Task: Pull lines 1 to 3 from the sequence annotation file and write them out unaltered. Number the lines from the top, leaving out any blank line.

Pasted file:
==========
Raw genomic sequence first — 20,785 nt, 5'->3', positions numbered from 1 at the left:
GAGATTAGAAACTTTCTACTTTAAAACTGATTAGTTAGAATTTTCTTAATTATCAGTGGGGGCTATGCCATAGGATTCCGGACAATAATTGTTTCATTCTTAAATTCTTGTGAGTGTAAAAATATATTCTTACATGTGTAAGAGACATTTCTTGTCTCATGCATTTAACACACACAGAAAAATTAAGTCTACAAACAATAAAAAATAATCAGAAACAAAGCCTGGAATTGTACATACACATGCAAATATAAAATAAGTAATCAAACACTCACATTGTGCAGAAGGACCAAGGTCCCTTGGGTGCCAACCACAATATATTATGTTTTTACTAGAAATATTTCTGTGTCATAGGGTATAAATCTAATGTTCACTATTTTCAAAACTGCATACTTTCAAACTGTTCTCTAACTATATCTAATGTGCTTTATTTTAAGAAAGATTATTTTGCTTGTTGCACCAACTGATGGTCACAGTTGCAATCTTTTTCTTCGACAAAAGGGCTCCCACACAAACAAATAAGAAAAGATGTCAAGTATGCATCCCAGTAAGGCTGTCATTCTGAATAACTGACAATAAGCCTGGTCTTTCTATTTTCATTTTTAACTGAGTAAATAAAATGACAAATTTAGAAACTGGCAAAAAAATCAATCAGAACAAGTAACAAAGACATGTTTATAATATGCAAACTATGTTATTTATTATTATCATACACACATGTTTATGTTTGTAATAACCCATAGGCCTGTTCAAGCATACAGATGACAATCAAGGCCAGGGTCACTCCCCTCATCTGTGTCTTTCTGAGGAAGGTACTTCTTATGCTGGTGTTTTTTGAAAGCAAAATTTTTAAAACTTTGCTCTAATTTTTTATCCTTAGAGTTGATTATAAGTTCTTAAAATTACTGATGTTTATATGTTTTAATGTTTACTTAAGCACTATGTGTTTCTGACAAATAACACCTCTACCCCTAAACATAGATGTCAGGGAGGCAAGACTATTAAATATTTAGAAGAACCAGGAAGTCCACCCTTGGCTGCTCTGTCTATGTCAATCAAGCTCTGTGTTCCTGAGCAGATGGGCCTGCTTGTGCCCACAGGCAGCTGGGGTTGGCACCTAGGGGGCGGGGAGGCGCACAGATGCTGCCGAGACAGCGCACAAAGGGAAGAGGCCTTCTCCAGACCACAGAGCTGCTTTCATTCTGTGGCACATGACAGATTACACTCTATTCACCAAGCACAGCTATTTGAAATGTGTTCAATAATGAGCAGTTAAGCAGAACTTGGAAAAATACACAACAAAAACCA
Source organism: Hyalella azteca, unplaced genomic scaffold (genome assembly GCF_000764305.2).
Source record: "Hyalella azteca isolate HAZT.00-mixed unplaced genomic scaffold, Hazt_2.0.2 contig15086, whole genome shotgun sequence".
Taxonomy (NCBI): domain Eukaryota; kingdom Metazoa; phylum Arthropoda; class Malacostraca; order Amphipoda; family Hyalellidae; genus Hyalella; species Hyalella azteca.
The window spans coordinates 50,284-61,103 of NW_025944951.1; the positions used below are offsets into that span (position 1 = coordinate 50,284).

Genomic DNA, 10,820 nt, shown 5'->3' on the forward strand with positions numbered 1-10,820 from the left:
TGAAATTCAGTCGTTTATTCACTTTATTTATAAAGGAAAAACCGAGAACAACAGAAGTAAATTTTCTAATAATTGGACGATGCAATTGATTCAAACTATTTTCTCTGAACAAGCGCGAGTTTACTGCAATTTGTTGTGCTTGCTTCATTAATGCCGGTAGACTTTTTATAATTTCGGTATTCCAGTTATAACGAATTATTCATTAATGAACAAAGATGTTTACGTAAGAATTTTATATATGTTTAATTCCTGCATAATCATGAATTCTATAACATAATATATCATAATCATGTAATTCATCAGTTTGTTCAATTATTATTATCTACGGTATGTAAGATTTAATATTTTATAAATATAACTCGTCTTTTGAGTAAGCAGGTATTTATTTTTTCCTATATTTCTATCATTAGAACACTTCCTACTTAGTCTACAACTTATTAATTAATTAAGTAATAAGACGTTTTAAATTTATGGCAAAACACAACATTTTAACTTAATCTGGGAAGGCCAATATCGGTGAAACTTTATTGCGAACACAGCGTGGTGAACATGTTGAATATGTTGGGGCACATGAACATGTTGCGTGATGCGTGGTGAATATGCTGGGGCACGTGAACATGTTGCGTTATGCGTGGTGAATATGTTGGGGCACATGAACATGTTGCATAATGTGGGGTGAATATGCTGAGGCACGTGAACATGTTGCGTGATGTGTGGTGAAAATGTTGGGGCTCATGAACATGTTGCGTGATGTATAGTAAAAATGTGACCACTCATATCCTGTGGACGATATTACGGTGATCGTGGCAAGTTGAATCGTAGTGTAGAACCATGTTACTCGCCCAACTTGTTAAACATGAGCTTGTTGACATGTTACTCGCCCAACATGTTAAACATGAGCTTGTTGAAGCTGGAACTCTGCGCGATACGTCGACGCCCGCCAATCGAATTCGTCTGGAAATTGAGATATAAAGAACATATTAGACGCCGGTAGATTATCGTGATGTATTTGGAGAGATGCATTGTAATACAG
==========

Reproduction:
Raw genomic sequence first — 20,785 nt, 5'->3', positions numbered from 1 at the left:
GAGATTAGAAACTTTCTACTTTAAAACTGATTAGTTAGAATTTTCTTAATTATCAGTGGGGGCTATGCCATAGGATTCCGGACAATAATTGTTTCATTCTTAAATTCTTGTGAGTGTAAAAATATATTCTTACATGTGTAAGAGACATTTCTTGTCTCATGCATTTAACACACACAGAAAAATTAAGTCTACAAACAATAAAAAATAATCAGAAACAAAGCCTGGAATTGTACATACACATGCAAATATAAAATAAGTAATCAAACACTCACATTGTGCAGAAGGACCAAGGTCCCTTGGGTGCCAACCACAATATATTATGTTTTTACTAGAAATATTTCTGTGTCATAGGGTATAAATCTAATGTTCACTATTTTCAAAACTGCATACTTTCAAACTGTTCTCTAACTATATCTAATGTGCTTTATTTTAAGAAAGATTATTTTGCTTGTTGCACCAACTGATGGTCACAGTTGCAATCTTTTTCTTCGACAAAAGGGCTCCCACACAAACAAATAAGAAAAGATGTCAAGTATGCATCCCAGTAAGGCTGTCATTCTGAATAACTGACAATAAGCCTGGTCTTTCTATTTTCATTTTTAACTGAGTAAATAAAATGACAAATTTAGAAACTGGCAAAAAAATCAATCAGAACAAGTAACAAAGACATGTTTATAATATGCAAACTATGTTATTTATTATTATCATACACACATGTTTATGTTTGTAATAACCCATAGGCCTGTTCAAGCATACAGATGACAATCAAGGCCAGGGTCACTCCCCTCATCTGTGTCTTTCTGAGGAAGGTACTTCTTATGCTGGTGTTTTTTGAAAGCAAAATTTTTAAAACTTTGCTCTAATTTTTTATCCTTAGAGTTGATTATAAGTTCTTAAAATTACTGATGTTTATATGTTTTAATGTTTACTTAAGCACTATGTGTTTCTGACAAATAACACCTCTACCCCTAAACATAGATGTCAGGGAGGCAAGACTATTAAATATTTAGAAGAACCAGGAAGTCCACCCTTGGCTGCTCTGTCTATGTCAATCAAGCTCTGTGTTCCTGAGCAGATGGGCCTGCTTGTGCCCACAGGCAGCTGGGGTTGGCACCTAGGGGGCGGGGAGGCGCACAGATGCTGCCGAGACAGCGCACAAAGGGAAGAGGCCTTCTCCAGACCACAGAGCTGCTTTCATTCTGTGGCACATGACAGATTACACTCTATTCACCAAGCACAGCTATTTGAAATGTGTTCAATAATGAGCAGTTAAGCAGAACTTGGAAAAATACACAACAAAAACCA
Source organism: Hyalella azteca, unplaced genomic scaffold (genome assembly GCF_000764305.2).